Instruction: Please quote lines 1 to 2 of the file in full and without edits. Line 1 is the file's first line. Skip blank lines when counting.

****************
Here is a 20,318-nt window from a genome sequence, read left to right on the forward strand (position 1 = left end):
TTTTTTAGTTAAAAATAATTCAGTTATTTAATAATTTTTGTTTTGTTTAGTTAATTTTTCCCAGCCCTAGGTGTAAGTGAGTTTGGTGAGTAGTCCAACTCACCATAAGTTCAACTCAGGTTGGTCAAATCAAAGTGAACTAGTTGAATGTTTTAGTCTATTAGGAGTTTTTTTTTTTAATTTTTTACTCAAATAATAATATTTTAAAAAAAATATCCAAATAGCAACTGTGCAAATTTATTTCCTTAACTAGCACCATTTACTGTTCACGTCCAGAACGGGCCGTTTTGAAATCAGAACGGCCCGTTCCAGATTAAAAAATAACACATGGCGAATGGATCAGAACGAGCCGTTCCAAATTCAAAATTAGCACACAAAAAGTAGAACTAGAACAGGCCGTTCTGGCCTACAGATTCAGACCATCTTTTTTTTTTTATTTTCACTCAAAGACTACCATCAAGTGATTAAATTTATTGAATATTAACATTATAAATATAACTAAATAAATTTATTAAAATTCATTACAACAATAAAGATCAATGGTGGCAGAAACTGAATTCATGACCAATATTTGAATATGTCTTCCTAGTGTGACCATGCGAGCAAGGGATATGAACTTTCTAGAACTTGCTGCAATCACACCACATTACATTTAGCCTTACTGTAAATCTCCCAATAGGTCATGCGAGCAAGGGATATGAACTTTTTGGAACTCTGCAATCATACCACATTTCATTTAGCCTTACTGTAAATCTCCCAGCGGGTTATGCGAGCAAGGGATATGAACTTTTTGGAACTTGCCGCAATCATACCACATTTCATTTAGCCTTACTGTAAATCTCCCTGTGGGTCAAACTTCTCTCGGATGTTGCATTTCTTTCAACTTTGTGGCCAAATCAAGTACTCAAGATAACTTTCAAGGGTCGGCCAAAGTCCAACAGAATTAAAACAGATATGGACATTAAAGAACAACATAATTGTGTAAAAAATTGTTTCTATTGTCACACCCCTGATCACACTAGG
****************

Here is a 20,318-nt window from a genome sequence, read left to right on the forward strand (position 1 = left end):
TTTTTTAGTTAAAAATAATTCAGTTATTTAATAATTTTTGTTTTGTTTAGTTAATTTTTCCCAGCCCTAGGTGTAAGTGAGTTTGGTGAGTAGTCCAACTCACCATAAGTTCAACTCAGGTTGGTCAAATCAAAGTGAACTAGTTGAATGTTTTAGTCTATTAGGAGTTTTTTTTTTTAATTTTTTACTCAAATAATAATATTTTAAAAAAAATATCCAAATAGCAACTGTGCAAATTTATTTCCTTAACTAGCACCATTTACTGTTCACGTCCAGAACGGGCCGTTTTGAAATCAGAACGGCCCGTTCCAGATTAAAAAATAACACATGGCGAATGGATCAGAACGAGCCGTTCCAAATTCAAAATTAGCACACAAAAAGTAGAACTAGAACAGGCCGTTCTGGCCTACAGATTCAGACCATCTTTTTTTTTTTATTTTCACTCAAAGACTACCATCAAGTGATTAAATTTATTGAATATTAACATTATAAATATAACTAAATAAATTTATTAAAATTCATTACAACAATAAAGATCAATGGTGGCAGAAACTGAATTCATGACCAATATTTGAATATGTCTTCCTAGTGTGACCATGCGAGCAAGGGATATGAACTTTCTAGAACTTGCTGCAATCACACCACATTACATTTAGCCTTACTGTAAATCTCCCAATAGGTCATGCGAGCAAGGGATATGAACTTTTTGGAACTCTGCAATCATACCACATTTCATTTAGCCTTACTGTAAATCTCCCAGCGGGTTATGCGAGCAAGGGATATGAACTTTTTGGAACTTGCCGCAATCATACCACATTTCATTTAGCCTTACTGTAAATCTCCCTGTGGGTCAAACTTCTCTCGGATGTTGCATTTCTTTCAACTTTGTGGCCAAATCAAGTACTCAAGATAACTTTCAAGGGTCGGCCAAAGTCCAACAGAATTAAAACAGATATGGACATTAAAGAACAACATAATTGTGTAAAAAATTGTTTCTATTGTCACACCCCTGATCACACTAGG